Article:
Audio over Ethernet: Why Proper Network Configuration is Critical


Sending audio over ethernet networks has changed significantly since introduced in the mid 90s. Developed by Peak Audio in 1996, CobraNet® was one of the first protocols to see widespread commercial use. Twenty five years later, you can still find CobraNet in active use around the world. More recently, Audinate's Dante® was developed in 2006, and has become one of the most prevalent standards in recent years. (Click Here for a list of AtlasIED's Dante enabled devices)

One of the benefits of these protocols is that they usually work out-of-the-box, without requiring special network configuration. However, as the complexity and size of a system increases, extra care must be taken to ensure that the network can reliably and quickly get the digital audio to where it needs to go. This applies to even a smaller system that spans multiple network switches, such as those in large buildings/campuses.

A key feature of any digital audio protocol is the common clock source used by all devices. Similar to non-networked audio and video standards (such as AES3/AES50, SDI, etc.), the clock ensures that all the devices are operating in lock-step, guaranteeing that the audio output is synchronized. Without a common clock, the audio playback could become delayed or distorted, even if the network is performing perfectly.

CobraNet is a fairly simple protocol, developed to work with the network technology available at the time. The clock source for CobraNet is done by a single device (called a conductor) sending 750 Beat packets a second to the entire network. All the other devices (called performers) synchronize their clocks to those Beat packets. Audio traffic may go directly between devices, or be broadcast to the entire network. The end result is that a large number of small packets are sent through the network continuously. Some network switches detect this traffic as a network 'flood', and try to control the flood by slowing (rate limiting) it down. If this occurs, CobraNet audio may sound distorted, or not play at all.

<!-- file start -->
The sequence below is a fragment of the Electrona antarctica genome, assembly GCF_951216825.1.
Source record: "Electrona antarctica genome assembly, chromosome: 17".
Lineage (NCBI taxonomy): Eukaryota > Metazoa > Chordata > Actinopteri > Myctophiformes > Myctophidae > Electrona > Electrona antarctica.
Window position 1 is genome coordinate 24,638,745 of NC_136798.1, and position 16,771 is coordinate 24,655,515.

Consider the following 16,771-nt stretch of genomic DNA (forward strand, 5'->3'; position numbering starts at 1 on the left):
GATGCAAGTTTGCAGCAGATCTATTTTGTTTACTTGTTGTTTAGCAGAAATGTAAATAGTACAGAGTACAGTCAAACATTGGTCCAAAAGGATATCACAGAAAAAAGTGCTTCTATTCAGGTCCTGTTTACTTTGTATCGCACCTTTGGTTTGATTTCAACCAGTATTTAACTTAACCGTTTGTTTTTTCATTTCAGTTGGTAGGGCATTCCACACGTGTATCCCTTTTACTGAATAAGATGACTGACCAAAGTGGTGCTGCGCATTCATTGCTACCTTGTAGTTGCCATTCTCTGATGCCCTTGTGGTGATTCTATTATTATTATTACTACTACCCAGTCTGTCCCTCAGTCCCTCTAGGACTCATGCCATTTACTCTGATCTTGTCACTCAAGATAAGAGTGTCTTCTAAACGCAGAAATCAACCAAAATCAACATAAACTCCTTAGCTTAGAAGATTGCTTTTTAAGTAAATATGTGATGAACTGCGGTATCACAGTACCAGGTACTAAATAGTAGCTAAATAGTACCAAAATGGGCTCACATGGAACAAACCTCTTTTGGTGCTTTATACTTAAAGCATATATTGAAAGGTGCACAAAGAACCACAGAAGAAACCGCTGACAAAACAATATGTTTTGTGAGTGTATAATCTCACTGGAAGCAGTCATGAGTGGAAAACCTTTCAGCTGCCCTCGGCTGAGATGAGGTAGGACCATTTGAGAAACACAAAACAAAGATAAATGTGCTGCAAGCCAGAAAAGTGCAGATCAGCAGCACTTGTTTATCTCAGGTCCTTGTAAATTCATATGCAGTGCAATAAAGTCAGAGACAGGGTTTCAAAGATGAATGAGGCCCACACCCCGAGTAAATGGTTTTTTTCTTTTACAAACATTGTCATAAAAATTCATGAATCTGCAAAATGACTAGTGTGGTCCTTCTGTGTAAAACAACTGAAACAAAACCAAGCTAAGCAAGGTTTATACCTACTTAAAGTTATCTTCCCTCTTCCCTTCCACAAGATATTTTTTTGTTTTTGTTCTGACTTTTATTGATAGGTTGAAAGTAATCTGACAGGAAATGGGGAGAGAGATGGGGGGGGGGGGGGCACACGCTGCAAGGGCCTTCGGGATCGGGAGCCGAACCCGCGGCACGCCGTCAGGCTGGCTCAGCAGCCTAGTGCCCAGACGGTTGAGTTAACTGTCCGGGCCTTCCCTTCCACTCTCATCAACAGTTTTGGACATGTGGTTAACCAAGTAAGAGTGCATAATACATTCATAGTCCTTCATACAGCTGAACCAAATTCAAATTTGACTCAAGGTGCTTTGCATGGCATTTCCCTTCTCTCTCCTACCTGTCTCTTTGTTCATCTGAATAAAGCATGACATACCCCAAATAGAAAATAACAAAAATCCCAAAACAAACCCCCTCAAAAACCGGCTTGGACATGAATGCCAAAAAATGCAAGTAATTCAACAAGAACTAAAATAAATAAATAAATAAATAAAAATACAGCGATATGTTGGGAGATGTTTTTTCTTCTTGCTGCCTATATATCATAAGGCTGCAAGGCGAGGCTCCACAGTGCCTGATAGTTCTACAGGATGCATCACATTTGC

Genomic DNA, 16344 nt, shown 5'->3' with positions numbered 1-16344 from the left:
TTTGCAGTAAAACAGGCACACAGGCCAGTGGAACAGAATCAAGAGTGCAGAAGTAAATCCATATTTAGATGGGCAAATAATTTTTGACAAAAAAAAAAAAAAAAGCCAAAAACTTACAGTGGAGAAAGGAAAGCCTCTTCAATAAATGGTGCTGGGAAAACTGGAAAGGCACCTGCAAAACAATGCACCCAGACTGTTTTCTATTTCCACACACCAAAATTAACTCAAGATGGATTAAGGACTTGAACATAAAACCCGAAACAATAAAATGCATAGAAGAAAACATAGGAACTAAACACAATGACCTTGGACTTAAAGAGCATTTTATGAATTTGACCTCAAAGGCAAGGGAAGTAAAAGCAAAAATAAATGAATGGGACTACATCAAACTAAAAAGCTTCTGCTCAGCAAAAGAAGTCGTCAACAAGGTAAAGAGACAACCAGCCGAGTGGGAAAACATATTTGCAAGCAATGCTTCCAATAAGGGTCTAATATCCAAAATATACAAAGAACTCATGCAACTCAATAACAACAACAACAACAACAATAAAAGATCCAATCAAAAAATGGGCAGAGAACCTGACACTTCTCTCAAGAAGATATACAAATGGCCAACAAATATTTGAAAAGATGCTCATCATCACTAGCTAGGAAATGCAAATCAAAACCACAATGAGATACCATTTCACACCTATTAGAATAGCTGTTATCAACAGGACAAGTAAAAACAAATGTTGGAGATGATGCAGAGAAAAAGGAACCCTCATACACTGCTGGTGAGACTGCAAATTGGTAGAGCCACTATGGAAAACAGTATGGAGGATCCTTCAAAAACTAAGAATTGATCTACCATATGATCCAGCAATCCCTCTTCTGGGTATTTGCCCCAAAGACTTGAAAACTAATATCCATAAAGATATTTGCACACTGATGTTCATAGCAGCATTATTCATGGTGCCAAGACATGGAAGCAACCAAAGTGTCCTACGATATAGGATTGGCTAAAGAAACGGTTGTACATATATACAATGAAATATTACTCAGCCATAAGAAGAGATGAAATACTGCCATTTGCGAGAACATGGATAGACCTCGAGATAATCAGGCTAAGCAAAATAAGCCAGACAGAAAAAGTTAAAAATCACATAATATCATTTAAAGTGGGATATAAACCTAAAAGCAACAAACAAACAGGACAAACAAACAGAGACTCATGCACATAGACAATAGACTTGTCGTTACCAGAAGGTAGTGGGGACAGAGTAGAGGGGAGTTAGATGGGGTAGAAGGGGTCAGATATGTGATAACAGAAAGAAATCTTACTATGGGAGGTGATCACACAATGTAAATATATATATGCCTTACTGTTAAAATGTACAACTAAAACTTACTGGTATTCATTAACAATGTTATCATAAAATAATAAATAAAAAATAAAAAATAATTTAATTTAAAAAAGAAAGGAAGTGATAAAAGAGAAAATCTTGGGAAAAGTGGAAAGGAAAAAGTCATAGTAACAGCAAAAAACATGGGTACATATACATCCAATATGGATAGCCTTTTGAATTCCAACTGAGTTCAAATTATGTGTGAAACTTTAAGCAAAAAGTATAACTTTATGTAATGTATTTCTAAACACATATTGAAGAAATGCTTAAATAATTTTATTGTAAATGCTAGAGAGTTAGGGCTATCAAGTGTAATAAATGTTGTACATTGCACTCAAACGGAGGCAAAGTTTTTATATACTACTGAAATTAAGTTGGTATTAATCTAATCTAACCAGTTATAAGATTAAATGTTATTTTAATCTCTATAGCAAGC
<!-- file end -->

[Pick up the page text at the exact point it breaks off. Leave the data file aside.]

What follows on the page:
Dante is more complex, as it uses multiple protocols for different functions. Device discovery uses 'Multicast DNS' (MDNS), clocking is provided by the 'Precision Time Protocol' (PTP), and the audio is handled by Dante itself. All of these protocols are distributed on the network as 'Multicast' traffic.

In an unconfigured network, most switches will simply broadcast this multicast traffic to all devices, similar to how CobraNet functions. On large networks with many devices, all this multicast traffic can overwhelm some devices and switches. To address this issue, each device uses a protocol called 'IGMP' to control the flow of Multicast traffic. This greatly reduces the amount of traffic across the network, and allows for larger systems to exist.

Another network technology that's used by Dante is QoS (Quality of Service). This is used to ensure that time sensitive traffic is switched before other, lower priority, traffic. The PTP traffic used for clocking is highest priority, followed by the Dante audio traffic. QoS is important when the audio traffic shares its network with other types of traffic, as it's the only way to guarantee the audio is put at the front of the queue when there's network congestion.

Most manufacturers provide documentation on how to properly configure the network for digital audio. In some cases, there are particular network switch brands and models documented that should be avoided, as they cannot be configured to reliable handle the digital audio. As networks get larger and more complex, making sure the network is configured properly is critical for success.

Historically most digital audio networks were simply kept isolated from other networks in the customer's environment, which helped guarantee performance. Today, most customers will never consider having a physically separate network just for audio. As a result, the configuration of the network falls to the customer's IT/Network team, who rarely have any experience dealing with digital audio over a network. Multicast, IGMP, and QoS are all technologies that are infrequently used, especially on smaller networks, so it's important to involve and educate the customer's network team early in a project.

Authored by: Tad Heckaman, Sr. Network Engineer, AtlasIED